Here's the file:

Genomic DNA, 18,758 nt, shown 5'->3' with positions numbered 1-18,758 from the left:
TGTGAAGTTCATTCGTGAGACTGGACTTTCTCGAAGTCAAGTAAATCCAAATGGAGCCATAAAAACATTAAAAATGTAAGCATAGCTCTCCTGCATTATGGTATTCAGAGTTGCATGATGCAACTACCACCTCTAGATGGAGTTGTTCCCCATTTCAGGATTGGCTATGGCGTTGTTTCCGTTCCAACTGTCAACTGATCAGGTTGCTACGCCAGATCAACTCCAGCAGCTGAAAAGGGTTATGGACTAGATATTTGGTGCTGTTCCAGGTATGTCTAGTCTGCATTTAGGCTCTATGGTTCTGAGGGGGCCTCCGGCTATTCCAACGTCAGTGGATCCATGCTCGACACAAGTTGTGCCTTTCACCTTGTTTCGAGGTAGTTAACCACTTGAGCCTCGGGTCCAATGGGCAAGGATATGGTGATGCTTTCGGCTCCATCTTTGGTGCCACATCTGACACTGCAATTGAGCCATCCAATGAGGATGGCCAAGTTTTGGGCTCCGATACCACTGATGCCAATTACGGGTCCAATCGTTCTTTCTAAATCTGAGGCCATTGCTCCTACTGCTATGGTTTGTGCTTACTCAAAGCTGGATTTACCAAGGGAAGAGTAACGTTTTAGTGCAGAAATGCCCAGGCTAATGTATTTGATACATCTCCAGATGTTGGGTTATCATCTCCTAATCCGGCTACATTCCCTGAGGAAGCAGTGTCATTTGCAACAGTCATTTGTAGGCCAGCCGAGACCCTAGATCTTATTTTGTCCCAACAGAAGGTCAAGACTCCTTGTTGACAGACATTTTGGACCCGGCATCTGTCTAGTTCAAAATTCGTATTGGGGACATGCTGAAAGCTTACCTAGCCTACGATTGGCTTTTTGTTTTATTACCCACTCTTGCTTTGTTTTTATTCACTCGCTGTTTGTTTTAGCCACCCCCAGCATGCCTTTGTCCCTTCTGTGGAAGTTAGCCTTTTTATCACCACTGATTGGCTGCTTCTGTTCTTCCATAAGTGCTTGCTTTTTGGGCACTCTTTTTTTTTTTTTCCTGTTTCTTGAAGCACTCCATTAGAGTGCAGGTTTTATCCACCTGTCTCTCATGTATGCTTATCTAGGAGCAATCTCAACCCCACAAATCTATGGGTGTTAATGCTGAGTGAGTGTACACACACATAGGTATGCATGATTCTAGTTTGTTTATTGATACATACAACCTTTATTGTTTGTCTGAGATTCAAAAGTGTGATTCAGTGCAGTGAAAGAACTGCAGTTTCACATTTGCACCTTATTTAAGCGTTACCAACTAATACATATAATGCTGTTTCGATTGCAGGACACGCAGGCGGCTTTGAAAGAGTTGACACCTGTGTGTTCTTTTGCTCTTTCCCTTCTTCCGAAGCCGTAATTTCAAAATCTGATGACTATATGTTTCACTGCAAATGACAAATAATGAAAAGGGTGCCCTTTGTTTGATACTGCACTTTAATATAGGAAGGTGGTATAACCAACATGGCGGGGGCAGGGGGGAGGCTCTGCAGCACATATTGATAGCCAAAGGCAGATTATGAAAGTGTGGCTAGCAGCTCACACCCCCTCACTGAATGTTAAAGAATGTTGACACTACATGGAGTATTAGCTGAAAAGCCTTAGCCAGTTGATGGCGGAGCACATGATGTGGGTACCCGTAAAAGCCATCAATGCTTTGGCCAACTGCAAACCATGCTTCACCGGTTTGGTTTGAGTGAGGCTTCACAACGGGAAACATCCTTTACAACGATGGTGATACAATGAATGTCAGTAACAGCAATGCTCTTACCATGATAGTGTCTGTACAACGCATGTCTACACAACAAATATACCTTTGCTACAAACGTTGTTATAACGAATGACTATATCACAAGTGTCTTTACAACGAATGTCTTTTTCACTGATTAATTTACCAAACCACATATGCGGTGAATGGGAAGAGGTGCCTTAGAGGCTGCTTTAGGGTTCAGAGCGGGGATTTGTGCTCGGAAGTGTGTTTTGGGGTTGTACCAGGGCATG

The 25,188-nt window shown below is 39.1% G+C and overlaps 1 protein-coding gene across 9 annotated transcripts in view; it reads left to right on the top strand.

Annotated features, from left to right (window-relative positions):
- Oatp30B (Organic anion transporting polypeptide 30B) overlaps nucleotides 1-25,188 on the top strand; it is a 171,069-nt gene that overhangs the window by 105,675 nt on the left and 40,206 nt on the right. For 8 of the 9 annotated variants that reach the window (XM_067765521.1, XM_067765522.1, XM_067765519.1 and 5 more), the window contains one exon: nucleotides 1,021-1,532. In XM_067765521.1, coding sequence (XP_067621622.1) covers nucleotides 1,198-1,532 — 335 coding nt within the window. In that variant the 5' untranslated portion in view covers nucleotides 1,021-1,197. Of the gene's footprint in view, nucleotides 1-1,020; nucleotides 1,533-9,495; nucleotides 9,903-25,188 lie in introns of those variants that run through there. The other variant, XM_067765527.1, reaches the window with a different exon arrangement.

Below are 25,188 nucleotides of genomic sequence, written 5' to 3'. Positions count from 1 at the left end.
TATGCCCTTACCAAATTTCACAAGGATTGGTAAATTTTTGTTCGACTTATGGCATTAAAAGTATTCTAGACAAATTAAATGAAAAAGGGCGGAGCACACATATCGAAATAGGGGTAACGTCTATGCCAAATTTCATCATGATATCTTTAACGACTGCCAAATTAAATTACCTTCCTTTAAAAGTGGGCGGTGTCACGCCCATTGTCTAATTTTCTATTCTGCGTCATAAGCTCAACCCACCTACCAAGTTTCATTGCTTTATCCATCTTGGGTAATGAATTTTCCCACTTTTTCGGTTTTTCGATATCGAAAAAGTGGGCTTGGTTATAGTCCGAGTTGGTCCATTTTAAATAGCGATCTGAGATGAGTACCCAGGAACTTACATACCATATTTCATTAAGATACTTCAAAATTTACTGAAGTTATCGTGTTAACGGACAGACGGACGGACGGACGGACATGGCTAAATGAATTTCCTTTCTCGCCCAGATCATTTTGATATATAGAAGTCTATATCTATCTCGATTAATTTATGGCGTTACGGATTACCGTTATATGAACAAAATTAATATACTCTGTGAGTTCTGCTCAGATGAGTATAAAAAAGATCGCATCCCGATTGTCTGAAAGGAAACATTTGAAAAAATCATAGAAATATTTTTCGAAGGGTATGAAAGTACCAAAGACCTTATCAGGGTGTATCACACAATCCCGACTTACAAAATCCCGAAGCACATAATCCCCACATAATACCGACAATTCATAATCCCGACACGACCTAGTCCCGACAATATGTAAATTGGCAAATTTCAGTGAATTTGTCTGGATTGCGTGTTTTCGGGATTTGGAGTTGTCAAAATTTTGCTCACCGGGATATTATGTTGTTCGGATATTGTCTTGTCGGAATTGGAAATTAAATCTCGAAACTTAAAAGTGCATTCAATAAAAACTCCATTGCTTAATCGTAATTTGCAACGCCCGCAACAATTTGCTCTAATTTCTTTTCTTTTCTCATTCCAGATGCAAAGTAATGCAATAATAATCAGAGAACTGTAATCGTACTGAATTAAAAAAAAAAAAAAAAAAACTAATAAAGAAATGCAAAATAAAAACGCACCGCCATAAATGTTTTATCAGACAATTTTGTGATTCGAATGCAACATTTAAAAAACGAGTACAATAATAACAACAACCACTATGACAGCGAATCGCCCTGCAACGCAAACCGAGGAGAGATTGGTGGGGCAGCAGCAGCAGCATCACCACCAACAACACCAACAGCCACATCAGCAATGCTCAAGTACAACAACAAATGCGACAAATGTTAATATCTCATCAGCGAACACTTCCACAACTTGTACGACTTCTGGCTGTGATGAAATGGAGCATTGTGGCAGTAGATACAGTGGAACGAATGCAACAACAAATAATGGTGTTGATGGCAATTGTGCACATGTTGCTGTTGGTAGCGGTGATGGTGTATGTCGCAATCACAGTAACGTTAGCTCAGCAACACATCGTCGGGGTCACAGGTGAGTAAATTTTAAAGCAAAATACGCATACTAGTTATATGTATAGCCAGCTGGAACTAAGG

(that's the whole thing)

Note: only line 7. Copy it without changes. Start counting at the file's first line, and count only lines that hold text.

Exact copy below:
TATGCCCTTACCAAATTTCACAAGGATTGGTAAATTTTTGTTCGACTTATGGCATTAAAAGTATTCTAGACAAATTAAATGAAAAAGGGCGGAGCACACATATCGAAATAGGGGTAACGTCTATGCCAAATTTCATCATGATATCTTTAACGACTGCCAAATTAAATTACCTTCCTTTAAAAGTGGGCGGTGTCACGCCCATTGTCTAATTTTCTATTCTGCGTCATAAGCTCAACCCACCTACCAAGTTTCATTGCTTTATCCATCTTGGGTAATGAATTTTCCCACTTTTTCGGTTTTTCGATATCGAAAAAGTGGGCTTGGTTATAGTCCGAGTTGGTCCATTTTAAATAGCGATCTGAGATGAGTACCCAGGAACTTACATACCATATTTCATTAAGATACTTCAAAATTTACTGAAGTTATCGTGTTAACGGACAGACGGACGGACGGACGGACATGGCTAAATGAATTTCCTTTCTCGCCCAGATCATTTTGATATATAGAAGTCTATATCTATCTCGATTAATTTATGGCGTTACGGATTACCGTTATATGAACAAAATTAATATACTCTGTGAGTTCTGCTCAGATGAGTATAAAAAAGATCGCATCCCGATTGTCTGAAAGGAAACATTTGAAAAAATCATAGAAATATTTTTCGAAGGGTATGAAAGTACCAAAGACCTTATCAGGGTGTATCACACAATCCCGACTTACAAAATCCCGAAGCACATAATCCCCACATAATACCGACAATTCATAATCCCGACACGACCTAGTCCCGACAATATGTAAATTGGCAAATTTCAGTGAATTTGTCTGGATTGCGTGTTTTCGGGATTTGGAGTTGTCAAAATTTTGCTCACCGGGATATTATGTTGTTCGGATATTGTCTTGTCGGAATTGGAAATTAAATCTCGAAACTTAAAAGTGCATTCAATAAAAACTCCATTGCTTAATCGTAATTTGCAACGCCCGCAACAATTTGCTCTAATTTCTTTTCTTTTCTCATTCCAGATGCAAAGTAATGCAATAATAATCAGAGAACTGTAATCGTACTGAATTAAAAAAAAAAAAAAAAAAACTAATAAAGAAATGCAAAATAAAAACGCACCGCCATAAATGTTTTATCAGACAATTTTGTGATTCGAATGCAACATTTAAAAAACGAGTACAATAATAACAACAACCACTATGACAGCGAATCGCCCTGCAACGCAAACCGAGGAGAGATTGGTGGGGCAGCAGCAGCAGCATCACCACCAACAACACCAACAGCCACATCAGCAATGCTCAAGTACAACAACAAATGCGACAAATGTTAATATCTCATCAGCGAACACTTCCACAACTTGTACGACTTCTGGCTGTGATGAAATGGAGCATTGTGGCAGTAGATACAGTGGAACGAATGCAACAACAAATAATGGTGTTGATGGCAATTGTGCACATGTTGCTGTTGGTAGCGGTGATGGTGTATGTCGCAATCACAGTAACGTTAGCTCAGCAACACATCGTCGGGGTCACAGGTGAGTAAATTTTAAAGCAAAATACGCATACTAGTTATATGTATAGCCAGCTGGAACTAAGG